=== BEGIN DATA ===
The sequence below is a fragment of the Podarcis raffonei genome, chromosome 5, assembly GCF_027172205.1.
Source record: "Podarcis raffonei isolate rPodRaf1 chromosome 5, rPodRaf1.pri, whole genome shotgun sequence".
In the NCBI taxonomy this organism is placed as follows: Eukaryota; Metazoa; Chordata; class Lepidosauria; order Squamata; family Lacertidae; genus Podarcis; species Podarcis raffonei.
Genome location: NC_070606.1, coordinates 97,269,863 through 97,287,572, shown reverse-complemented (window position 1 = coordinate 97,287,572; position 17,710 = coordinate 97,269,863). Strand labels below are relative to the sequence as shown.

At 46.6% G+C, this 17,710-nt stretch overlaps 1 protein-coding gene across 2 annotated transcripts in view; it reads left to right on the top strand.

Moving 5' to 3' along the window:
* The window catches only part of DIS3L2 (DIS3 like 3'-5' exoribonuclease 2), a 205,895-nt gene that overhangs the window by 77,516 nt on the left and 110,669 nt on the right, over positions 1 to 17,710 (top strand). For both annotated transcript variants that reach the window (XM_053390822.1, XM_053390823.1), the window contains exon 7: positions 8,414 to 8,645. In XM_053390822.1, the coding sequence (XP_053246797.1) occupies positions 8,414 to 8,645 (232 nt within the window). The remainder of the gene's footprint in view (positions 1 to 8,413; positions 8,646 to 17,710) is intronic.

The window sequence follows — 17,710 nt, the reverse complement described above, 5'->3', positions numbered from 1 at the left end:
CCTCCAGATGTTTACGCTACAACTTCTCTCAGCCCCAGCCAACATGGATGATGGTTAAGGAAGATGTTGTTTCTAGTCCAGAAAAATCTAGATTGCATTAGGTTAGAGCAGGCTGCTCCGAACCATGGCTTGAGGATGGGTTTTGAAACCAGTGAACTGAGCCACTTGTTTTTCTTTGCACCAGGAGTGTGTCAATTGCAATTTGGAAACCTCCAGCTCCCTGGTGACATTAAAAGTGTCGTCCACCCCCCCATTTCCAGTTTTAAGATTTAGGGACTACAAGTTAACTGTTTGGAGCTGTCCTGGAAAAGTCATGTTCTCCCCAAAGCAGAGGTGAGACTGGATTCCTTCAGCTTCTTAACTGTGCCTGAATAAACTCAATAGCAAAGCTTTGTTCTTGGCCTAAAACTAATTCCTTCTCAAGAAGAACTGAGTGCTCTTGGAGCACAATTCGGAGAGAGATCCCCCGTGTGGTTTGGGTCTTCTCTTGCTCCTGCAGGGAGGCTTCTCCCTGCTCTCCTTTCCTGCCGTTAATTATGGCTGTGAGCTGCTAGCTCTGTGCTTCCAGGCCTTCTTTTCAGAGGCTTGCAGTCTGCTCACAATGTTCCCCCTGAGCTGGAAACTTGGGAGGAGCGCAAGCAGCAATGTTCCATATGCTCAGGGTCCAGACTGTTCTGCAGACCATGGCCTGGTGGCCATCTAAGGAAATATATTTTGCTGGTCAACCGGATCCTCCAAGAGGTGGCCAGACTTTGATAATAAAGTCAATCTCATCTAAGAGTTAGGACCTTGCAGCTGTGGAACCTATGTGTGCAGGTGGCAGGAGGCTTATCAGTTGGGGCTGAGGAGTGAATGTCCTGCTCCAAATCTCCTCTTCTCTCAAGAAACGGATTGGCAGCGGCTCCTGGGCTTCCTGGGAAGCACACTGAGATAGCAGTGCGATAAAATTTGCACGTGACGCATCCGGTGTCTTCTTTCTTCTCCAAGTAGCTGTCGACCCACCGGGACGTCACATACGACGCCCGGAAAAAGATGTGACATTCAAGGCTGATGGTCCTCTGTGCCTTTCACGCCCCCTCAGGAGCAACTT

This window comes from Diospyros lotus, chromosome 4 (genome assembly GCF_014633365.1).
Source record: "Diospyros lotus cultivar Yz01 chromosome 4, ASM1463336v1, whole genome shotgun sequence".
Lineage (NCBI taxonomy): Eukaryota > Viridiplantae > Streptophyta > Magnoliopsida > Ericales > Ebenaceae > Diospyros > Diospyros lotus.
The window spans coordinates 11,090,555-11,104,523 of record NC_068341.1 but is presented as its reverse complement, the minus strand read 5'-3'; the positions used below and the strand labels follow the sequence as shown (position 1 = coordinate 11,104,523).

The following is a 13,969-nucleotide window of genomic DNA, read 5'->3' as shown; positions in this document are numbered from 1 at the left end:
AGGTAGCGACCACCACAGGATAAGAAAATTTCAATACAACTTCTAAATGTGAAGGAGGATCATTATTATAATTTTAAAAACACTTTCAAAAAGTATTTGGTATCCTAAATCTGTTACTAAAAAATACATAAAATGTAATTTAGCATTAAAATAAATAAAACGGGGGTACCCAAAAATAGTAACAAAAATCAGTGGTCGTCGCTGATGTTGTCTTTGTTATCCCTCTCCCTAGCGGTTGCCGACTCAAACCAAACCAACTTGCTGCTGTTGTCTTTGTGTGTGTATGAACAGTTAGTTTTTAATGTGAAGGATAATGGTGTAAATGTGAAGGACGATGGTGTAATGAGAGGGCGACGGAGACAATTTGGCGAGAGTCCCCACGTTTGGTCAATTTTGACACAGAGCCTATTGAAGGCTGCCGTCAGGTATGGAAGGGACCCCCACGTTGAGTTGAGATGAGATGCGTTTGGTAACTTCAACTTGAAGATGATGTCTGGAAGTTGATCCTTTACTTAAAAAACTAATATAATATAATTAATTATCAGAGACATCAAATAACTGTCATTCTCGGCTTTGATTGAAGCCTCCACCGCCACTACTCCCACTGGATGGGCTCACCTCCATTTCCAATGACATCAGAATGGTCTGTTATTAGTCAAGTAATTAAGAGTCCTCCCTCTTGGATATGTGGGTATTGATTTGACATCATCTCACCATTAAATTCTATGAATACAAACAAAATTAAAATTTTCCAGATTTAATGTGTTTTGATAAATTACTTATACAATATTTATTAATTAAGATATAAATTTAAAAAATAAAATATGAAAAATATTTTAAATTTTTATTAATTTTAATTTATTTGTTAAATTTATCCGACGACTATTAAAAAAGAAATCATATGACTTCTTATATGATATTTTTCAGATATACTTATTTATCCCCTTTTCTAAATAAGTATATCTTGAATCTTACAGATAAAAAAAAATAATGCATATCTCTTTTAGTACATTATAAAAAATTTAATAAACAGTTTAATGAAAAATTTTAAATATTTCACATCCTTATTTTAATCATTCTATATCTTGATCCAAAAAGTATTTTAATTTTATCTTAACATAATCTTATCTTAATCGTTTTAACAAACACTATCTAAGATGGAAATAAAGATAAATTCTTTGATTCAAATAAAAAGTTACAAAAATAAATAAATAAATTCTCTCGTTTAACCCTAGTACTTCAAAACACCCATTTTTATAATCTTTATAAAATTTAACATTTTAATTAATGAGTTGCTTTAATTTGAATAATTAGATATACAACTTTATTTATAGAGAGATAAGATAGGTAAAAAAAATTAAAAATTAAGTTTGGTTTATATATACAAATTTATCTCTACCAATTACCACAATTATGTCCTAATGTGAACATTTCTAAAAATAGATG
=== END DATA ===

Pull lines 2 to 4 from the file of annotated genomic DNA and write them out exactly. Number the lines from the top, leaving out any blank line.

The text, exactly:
Source record: "Podarcis raffonei isolate rPodRaf1 chromosome 5, rPodRaf1.pri, whole genome shotgun sequence".
In the NCBI taxonomy this organism is placed as follows: Eukaryota; Metazoa; Chordata; class Lepidosauria; order Squamata; family Lacertidae; genus Podarcis; species Podarcis raffonei.
Genome location: NC_070606.1, coordinates 97,269,863 through 97,287,572, shown reverse-complemented (window position 1 = coordinate 97,287,572; position 17,710 = coordinate 97,269,863). Strand labels below are relative to the sequence as shown.